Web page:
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Diving through the cloud

These confusions are compounded by the common wisdom that the desktop is moving away from reliance on the static PC on the desktop of every worker. Applications are accessed through the cloud, and the capacity of the local hardware becomes less important – the local device can be a thin client, a full blown workstation or a smart phone.

In this circumstance the strength of Linux is in the server space, on mobile devices, smart phones, touch screen devices and netbooks, rather than on the traditional desktop – and a commercial Linux desktop vendor has to take this into account, which is why Ubuntu is looking at Unity as an interface for every device.

This is the context behind the famous remark of Jim Whitehurst, the CEO of Red Hat, that "the concept of a desktop is kind of ridiculous in this day and age."

"I'd rather think about skating to where the puck is going to be," he is reported to have said, "than where it is now."

Android, MeeGo, webOS But even in the mobile space, the Linux market is splintered and offers no coherence. Android is sponsored by Google, based on the Linux kernel, and has been a runaway success. MeeGo is sponsored by Intel. WebOS is sponsored by HP. Each is very different to the others.

That's the way the money goes

Finding a business model for delivering free software on a large scale isn't straightforward. Free software was never about making money, and is unlikely to be the making of software billionaires. The classic success stories are Red Hat and JBoss. For these companies the revenue streams come not from selling the software, but from selling training, services and support.

Red Hat Red Hat's business model worked because a number of hardware companies, primarily IBM and HP, decided that the time was right for Linux on the server and made a deliberate choice to go with existing distributions rather than developing their own. Red Hat was in the right place at the right time, and had the imagination to radically transform its business model to fit the circumstances.

JBoss, now a subsidiary of Red Hat, built its revenue model on a similar strategy, and proved that subscription, installation, training, support, upgrades and maintenance can provide realistic opportunities for creating income streams for a product that is at least the equal of, and arguably superior to, many of its rivals.

Business doesn't care

This works well for the backroom server or for complex middleware solutions, but pulling off the same trick for desktop Linux, without a leg up from helpful OEMs, looks less easy. Arguably, the first commercial enterprise to try to sell Linux on the desktop was Caldera, which later morphed into SCO.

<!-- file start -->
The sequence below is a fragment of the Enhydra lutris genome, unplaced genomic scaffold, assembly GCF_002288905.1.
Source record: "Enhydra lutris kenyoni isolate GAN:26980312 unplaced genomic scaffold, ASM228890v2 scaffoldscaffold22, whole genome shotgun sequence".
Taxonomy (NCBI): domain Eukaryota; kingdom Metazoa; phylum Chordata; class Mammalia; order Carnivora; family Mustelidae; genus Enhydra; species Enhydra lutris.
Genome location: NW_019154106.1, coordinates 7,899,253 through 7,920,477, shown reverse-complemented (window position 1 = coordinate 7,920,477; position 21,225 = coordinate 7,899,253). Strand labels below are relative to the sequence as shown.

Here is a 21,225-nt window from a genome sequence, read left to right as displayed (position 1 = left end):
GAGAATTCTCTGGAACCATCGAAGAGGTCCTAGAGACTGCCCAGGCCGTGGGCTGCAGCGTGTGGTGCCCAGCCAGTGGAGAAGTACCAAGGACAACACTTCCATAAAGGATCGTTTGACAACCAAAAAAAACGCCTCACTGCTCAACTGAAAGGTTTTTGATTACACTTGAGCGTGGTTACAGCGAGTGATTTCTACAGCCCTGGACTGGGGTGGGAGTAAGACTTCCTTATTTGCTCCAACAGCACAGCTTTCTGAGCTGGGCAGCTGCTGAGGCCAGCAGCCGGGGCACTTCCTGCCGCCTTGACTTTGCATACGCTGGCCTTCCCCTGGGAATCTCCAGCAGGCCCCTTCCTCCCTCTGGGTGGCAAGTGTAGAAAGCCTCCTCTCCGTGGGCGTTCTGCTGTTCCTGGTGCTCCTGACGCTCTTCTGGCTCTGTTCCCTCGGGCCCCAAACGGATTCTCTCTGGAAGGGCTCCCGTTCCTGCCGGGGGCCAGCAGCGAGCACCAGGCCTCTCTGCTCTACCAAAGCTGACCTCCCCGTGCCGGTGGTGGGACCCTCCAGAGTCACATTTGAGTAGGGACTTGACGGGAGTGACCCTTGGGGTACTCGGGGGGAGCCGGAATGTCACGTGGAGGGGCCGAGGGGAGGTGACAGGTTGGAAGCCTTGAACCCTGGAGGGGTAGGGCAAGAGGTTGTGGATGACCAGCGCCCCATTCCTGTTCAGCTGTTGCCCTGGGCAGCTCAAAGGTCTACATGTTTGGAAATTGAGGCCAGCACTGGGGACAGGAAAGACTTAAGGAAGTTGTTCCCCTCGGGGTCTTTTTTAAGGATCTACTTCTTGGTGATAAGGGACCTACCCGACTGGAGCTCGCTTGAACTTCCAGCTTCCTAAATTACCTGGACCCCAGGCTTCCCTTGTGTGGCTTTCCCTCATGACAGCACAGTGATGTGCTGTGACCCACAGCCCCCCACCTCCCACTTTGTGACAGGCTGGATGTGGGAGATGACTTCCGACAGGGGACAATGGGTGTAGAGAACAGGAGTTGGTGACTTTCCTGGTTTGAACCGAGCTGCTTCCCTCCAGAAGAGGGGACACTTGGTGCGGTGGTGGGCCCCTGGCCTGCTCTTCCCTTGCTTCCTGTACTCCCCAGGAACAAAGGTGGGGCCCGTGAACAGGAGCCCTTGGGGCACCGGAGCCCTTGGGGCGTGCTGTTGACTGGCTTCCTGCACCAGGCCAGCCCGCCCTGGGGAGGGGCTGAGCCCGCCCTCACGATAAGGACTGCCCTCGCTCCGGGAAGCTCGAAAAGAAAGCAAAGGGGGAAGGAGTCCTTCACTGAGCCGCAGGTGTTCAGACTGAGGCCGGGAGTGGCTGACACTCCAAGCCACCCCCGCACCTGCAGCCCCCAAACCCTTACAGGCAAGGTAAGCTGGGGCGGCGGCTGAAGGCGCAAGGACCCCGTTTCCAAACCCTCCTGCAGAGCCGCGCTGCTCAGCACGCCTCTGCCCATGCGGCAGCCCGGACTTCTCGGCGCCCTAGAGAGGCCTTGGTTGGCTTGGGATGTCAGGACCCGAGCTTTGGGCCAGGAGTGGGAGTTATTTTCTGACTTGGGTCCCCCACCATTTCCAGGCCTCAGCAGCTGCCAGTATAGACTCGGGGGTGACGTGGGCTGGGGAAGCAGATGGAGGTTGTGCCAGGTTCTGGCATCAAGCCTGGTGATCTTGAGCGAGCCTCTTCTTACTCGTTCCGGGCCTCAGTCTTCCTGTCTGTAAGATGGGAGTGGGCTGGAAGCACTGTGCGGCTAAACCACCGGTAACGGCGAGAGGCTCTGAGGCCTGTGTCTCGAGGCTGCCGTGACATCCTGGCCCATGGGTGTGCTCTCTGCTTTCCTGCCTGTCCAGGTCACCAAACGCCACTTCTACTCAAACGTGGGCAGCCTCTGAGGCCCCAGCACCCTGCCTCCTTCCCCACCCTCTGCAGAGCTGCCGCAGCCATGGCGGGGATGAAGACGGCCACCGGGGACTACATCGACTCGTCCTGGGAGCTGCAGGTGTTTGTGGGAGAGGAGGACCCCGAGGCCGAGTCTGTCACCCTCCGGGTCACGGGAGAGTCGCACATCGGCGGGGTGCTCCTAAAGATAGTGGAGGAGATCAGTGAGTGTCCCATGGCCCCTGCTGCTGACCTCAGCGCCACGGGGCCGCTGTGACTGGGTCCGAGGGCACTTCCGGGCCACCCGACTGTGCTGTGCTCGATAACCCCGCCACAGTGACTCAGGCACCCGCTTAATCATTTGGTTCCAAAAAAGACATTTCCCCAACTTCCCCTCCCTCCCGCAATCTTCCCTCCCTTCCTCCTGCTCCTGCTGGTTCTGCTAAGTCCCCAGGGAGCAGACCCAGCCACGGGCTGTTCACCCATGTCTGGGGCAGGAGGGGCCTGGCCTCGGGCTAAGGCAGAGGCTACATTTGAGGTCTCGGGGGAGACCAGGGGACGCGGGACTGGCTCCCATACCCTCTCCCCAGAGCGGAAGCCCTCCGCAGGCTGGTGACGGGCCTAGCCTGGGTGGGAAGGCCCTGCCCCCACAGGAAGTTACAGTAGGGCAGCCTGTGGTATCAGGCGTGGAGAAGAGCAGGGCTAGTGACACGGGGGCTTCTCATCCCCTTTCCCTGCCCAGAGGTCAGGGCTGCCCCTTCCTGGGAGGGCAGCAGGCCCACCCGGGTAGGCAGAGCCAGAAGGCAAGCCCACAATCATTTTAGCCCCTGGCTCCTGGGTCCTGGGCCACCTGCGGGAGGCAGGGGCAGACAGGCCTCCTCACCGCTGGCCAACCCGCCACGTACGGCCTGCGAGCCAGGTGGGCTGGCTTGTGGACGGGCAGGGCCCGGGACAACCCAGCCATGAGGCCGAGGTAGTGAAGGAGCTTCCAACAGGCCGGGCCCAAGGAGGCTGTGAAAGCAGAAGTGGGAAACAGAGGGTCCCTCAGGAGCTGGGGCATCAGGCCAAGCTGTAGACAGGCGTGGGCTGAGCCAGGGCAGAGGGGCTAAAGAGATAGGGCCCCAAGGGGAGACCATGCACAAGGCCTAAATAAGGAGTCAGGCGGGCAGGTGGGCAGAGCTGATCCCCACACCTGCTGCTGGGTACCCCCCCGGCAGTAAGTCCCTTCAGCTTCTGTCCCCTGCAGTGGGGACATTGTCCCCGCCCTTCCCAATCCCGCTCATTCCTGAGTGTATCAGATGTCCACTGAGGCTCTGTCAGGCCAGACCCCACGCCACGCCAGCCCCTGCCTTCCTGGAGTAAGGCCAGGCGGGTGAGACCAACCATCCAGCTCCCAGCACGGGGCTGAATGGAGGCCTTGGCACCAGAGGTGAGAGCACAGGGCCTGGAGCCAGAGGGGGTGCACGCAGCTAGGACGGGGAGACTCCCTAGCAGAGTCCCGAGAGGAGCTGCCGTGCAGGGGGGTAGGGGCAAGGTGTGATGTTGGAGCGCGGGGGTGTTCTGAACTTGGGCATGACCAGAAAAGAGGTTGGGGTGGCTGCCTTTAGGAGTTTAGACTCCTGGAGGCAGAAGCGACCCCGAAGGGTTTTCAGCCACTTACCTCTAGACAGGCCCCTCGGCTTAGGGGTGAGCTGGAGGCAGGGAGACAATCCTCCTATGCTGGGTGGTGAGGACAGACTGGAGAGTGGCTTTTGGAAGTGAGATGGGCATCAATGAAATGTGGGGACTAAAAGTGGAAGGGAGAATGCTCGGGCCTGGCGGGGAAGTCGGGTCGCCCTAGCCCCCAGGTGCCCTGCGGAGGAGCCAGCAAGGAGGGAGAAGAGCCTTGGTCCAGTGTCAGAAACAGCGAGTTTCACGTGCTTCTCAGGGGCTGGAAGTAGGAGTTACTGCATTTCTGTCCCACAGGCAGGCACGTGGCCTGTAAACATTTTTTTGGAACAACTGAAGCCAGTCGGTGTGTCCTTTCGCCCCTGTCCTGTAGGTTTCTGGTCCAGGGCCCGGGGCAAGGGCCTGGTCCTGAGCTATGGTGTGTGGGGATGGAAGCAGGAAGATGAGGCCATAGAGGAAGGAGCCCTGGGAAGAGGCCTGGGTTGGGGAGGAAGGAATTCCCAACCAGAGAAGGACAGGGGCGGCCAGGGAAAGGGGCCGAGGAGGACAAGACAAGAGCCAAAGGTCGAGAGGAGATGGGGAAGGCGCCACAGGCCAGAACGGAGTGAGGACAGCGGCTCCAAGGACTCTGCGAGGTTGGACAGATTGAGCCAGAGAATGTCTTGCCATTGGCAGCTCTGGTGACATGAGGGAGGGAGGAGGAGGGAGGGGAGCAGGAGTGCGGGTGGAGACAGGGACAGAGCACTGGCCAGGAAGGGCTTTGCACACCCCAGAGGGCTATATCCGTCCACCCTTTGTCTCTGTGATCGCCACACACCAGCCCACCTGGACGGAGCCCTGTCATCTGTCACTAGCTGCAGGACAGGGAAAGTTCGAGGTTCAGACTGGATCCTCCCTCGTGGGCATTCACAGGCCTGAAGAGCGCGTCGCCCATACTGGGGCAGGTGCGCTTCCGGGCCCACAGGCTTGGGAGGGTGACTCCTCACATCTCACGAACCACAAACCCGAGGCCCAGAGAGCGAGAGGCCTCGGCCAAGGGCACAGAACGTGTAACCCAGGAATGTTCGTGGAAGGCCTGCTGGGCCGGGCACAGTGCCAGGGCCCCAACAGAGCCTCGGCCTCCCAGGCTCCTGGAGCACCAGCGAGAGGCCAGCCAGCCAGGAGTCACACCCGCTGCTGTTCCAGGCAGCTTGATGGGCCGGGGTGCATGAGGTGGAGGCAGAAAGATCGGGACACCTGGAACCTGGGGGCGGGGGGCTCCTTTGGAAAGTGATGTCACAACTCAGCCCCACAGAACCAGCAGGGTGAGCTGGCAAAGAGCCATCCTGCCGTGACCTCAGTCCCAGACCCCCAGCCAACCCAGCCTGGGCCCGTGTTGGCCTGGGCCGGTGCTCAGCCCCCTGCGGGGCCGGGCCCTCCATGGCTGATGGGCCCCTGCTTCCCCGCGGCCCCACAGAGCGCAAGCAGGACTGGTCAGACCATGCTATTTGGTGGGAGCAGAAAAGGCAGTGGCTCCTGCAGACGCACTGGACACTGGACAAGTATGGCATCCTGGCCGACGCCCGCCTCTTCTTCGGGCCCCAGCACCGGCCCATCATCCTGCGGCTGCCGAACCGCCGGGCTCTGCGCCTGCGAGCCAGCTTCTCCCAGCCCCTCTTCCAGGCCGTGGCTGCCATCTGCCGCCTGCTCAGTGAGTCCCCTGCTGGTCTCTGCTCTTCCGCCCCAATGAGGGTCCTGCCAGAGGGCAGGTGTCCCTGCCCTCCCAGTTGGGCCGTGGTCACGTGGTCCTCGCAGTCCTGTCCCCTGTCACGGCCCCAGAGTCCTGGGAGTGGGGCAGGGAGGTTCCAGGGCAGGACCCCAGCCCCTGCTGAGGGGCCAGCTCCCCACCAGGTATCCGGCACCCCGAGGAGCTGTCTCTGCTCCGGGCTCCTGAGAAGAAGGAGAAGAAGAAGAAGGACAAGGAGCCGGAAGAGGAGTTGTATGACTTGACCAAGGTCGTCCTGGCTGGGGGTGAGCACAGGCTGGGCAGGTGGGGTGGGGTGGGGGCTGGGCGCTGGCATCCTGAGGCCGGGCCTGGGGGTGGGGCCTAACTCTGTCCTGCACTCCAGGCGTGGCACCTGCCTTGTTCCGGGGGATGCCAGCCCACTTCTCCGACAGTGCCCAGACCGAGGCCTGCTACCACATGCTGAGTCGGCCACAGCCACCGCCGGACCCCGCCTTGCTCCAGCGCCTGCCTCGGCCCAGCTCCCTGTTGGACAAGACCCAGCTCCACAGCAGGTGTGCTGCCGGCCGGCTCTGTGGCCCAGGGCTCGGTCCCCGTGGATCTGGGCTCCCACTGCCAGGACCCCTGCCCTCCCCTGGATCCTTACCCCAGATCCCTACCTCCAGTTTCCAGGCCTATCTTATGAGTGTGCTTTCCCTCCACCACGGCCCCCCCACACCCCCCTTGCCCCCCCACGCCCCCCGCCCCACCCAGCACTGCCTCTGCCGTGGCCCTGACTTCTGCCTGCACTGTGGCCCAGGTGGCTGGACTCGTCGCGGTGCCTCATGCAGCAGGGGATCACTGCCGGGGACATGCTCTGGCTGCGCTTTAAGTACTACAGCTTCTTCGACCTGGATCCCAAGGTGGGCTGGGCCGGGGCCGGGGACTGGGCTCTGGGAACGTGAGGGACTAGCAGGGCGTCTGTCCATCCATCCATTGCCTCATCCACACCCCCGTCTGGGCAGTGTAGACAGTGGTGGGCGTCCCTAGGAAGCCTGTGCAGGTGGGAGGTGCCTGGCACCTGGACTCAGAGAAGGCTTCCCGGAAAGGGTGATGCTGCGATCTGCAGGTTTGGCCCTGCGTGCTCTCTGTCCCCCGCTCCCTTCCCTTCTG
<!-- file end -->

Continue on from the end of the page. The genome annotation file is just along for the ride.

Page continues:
Caldera In many ways Caldera was an object lesson in how not to run an open source company. From the beginning, Caldera was not like other Linux distributions. The first official release included the proprietary 'Looking Glass' or Network Desktop, which didn't go down well with the community. And neither did Caldera's adoption of the 'OpenLinux' moniker which seemed to infer that OpenLinux was more open than other versions of GNU/Linux, which it wasn't.

Such niggles confounded Caldera's relationship with the community from the beginning. Ransom Love, Caldera's CEO, once engaged in a famous spat with Richard Stallman, after he announced that Caldera would be dropping the GPL because it was 'holding back' its business. "We add value to Linux, so it can become successful", he claimed. "We integrate Linux in back office systems and we do all the marketing that's necessary. Did Richard Stallman ever invest $100 million (>£50 million) in Linux? We did."

Stallman's curt response was to say that "Caldera's not a free software company at all. They are just a parasite."

Love told Glyn Moody (in Rebel Code): "We did get a lot of criticism, and people were concerned then that Caldera was trying to take Linux proprietary. And they couldn't be more wrong. Because we never had an intention. Never have. Never will."

According to Moody, Caldera always had an "unhappy knack of spotting the key trends ahead of everyone and never being able to capitalize on them" – examples being Caldera's negotiation of a port of Adabas to Linux (the first proprietary database software available for Linux), and a notoriously misjudged multi-million dollar agreement with Netscape, which was first announced on 15 December 1997.

Caldera made an "exclusive agreement to provide Netscape core server and client software to the Linux community", with rights to license Netscape software "to other Linux providers". Weeks later, Netscape released the client software for free, and gave the source code away to the developer community, severely undermining the 'exclusive' agreement with Caldera.

Ultimately, Caldera failed to cash in on the Linux boom because it failed to form partnerships with OEMs and the community. The SCO litigation, which tried "to take Linux proprietary", was the final death knell.

Next: The perfect word

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